Tuesday, December 23, 2014

2014 Ecumenical Jury

About a month ago, film critic Kenneth Morefield announced the creation of the Ecumenical Jury Awards:
The Ecumenical Jury is made up of film critics and cinephiles who wish to recognize and celebrate films that use the medium to explore themes of religion, faith, or spirituality. We particularly seek to enlarge or expand the perception of what is meant by either labeling a film a “Christian” film or suggesting that it should be of interest to Christian audiences. The jury seeks to recognize quality films (regardless of genre) that have challenged, moved, enlightened, or entertained us and to draw the attention of Christian audiences to films it thinks have the potential to do the same for them.
It was humbling and exciting to find myself on a jury with some of the best Christian film critics writing today, all who have taught me to think deeply about the connections between films, truth, and beauty. There were over 60 films nominated for the final top 10, which is one of the most interesting end-of-year film lists I've seen, and the one that most closely corresponds with my personal top 10 list (which I'll publish in the week leading up to 2015). The list is so diverse--foreign films, blockbusters, dramas, comedies, horror, and one excellent documentary. For a list of films addressing faith, religion, and spirituality, you won't find any typical "Christian" films here. I would use discretion and discernment in choosing some of these films, but I think the best films engage that sort of critical thinking, i.e. discretion and discernment. The honorable mentions list is also excellent and diverse, a "top 20" of sorts. (I included the 2014 Cannes winner, Winter Sleep, as my honorable mention vote.)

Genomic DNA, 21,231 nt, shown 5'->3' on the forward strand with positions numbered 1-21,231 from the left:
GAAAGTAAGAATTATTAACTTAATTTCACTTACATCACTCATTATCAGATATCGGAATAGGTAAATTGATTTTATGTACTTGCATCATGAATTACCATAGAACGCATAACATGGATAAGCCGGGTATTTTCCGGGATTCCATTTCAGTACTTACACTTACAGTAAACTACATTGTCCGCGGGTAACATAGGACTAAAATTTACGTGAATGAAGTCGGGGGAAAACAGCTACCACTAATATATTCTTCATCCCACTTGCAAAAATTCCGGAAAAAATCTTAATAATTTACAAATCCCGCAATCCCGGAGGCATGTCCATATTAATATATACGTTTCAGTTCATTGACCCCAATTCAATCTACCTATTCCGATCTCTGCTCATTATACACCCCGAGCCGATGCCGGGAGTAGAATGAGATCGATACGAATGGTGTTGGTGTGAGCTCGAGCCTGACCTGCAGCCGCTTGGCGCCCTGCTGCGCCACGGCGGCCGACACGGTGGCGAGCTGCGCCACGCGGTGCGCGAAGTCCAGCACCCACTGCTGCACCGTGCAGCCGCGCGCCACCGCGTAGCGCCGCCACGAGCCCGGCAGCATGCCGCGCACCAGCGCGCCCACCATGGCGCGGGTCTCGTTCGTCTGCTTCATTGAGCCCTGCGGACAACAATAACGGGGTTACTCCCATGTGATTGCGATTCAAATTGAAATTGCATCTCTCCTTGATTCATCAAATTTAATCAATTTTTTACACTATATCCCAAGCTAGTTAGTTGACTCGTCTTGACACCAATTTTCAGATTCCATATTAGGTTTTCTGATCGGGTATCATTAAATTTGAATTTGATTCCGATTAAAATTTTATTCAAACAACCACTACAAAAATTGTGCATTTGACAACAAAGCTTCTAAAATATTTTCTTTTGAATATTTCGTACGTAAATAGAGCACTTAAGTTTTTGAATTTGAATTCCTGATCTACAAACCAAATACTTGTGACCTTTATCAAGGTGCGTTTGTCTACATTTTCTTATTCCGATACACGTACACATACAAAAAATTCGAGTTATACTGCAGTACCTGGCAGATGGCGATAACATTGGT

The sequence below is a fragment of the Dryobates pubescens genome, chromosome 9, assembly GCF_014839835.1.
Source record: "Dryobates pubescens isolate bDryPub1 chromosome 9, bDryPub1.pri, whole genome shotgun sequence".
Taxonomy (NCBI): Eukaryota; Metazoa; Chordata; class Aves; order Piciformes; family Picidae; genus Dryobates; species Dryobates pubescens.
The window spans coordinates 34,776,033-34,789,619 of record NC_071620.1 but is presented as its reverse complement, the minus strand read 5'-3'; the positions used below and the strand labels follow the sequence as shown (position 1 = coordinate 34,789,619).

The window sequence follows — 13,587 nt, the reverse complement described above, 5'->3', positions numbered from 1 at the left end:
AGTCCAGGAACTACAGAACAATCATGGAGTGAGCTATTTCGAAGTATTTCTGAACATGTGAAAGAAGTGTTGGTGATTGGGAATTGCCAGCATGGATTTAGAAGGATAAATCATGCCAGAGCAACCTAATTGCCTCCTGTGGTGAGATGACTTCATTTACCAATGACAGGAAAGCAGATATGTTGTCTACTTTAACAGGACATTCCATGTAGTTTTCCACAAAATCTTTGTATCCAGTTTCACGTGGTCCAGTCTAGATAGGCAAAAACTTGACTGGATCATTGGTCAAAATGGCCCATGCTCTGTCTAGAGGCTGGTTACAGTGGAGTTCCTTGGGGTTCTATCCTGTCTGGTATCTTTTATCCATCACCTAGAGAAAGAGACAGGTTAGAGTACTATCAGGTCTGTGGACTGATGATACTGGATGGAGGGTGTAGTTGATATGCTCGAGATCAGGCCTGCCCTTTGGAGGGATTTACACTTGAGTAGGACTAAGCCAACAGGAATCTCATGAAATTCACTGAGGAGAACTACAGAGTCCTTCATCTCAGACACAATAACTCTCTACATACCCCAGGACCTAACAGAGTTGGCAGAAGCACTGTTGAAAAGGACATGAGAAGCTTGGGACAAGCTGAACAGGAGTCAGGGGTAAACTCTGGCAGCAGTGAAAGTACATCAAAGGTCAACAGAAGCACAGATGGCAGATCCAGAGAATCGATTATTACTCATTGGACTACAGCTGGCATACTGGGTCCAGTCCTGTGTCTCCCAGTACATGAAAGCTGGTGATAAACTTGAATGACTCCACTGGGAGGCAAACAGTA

I wrote a short blurb for Noah, which was voted as #9 on the final list:
Noah is the filmic mashup between a Narnia-esque fantasy, a Shakespearean family drama, and a gritty biblical morality tale, all rolled into an epic cinematic experience. This is not your Sunday-school Noah, with happy flannel-graph animals gathered on a boat beneath a rainbow. Filmmaker Darren Aronofsky depicts Noah (Russell Crowe) as a tortured soul, a man striving to remain faithful to the Creator and care for his family while embracing the difficult task of being a key figure in the destruction of humanity. While Noah has some flaws, it’s certainly a *fantastic* film, in both senses of that word: “extraordinarily good” and “imaginative.” For those who are hesitant about Noah–particularly those who claim it isn’t “biblical” enough–I would invite them to watch again with open minds and hearts, seeking the truth and beauty in the flood of this tale. Noah reminds us that we are broken and beautiful, bearing both the weight of our sin and the image of God in our souls.
Check out the 2014 Ecumenical Jury Awards here. Which film on the list is your favorite? Which one should have been included?

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